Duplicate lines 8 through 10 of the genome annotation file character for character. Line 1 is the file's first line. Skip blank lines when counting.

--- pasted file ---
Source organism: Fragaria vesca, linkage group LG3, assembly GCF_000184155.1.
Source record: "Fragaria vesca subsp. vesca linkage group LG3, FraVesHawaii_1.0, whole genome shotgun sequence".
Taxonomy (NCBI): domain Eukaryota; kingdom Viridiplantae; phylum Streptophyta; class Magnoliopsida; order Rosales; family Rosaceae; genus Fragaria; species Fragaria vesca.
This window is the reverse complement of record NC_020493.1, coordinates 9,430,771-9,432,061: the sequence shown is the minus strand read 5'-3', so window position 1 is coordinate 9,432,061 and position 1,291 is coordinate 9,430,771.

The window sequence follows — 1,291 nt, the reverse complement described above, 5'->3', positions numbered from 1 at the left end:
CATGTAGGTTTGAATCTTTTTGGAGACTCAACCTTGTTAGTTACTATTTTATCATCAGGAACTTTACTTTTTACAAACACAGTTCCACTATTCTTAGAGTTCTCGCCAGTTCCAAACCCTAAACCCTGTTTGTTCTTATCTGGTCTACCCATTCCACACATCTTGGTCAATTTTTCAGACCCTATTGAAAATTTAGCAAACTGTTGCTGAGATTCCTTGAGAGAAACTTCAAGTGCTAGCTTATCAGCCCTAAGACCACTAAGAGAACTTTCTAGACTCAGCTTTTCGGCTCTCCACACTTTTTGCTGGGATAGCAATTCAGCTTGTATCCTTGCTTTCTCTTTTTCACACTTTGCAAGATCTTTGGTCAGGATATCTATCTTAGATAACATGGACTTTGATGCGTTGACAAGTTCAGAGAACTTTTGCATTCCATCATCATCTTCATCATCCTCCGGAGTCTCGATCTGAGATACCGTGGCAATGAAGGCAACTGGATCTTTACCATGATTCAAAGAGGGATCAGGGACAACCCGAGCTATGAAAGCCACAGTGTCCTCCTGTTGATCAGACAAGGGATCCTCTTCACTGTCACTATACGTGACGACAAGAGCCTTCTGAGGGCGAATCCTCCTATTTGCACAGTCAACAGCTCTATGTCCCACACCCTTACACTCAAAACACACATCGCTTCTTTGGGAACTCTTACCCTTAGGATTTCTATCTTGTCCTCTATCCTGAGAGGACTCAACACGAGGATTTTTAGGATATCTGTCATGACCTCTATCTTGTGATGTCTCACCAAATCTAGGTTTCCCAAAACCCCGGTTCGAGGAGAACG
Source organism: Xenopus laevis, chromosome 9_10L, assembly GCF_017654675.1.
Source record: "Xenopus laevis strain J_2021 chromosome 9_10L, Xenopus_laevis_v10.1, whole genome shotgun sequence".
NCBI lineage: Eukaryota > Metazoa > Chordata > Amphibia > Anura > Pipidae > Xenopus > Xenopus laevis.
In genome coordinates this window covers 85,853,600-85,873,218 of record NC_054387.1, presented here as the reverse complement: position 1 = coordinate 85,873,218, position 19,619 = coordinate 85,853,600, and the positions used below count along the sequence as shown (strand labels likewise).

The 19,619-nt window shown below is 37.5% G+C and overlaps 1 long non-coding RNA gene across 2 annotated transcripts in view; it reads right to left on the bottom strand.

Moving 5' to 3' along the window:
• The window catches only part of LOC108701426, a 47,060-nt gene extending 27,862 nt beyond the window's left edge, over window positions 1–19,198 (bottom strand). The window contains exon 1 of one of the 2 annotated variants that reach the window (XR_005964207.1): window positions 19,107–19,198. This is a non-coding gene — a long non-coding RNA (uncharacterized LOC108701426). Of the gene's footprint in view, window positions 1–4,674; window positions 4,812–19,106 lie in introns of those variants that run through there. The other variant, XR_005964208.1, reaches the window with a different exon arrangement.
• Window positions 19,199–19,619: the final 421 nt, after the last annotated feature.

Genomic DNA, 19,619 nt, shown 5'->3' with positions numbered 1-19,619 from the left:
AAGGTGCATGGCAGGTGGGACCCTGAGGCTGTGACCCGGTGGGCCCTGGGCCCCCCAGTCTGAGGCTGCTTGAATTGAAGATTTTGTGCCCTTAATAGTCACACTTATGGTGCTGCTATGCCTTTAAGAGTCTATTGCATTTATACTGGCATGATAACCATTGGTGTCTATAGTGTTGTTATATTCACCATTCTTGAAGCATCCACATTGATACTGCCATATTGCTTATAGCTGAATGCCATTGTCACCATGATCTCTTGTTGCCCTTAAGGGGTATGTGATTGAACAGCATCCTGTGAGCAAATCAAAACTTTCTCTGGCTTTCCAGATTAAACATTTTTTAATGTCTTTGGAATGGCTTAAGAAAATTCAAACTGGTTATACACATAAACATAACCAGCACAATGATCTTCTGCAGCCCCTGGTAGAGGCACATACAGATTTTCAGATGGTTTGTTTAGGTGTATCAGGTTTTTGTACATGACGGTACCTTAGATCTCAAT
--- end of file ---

Source record: "Xenopus laevis strain J_2021 chromosome 9_10L, Xenopus_laevis_v10.1, whole genome shotgun sequence".
NCBI lineage: Eukaryota > Metazoa > Chordata > Amphibia > Anura > Pipidae > Xenopus > Xenopus laevis.
In genome coordinates this window covers 85,853,600-85,873,218 of record NC_054387.1, presented here as the reverse complement: position 1 = coordinate 85,873,218, position 19,619 = coordinate 85,853,600, and the positions used below count along the sequence as shown (strand labels likewise).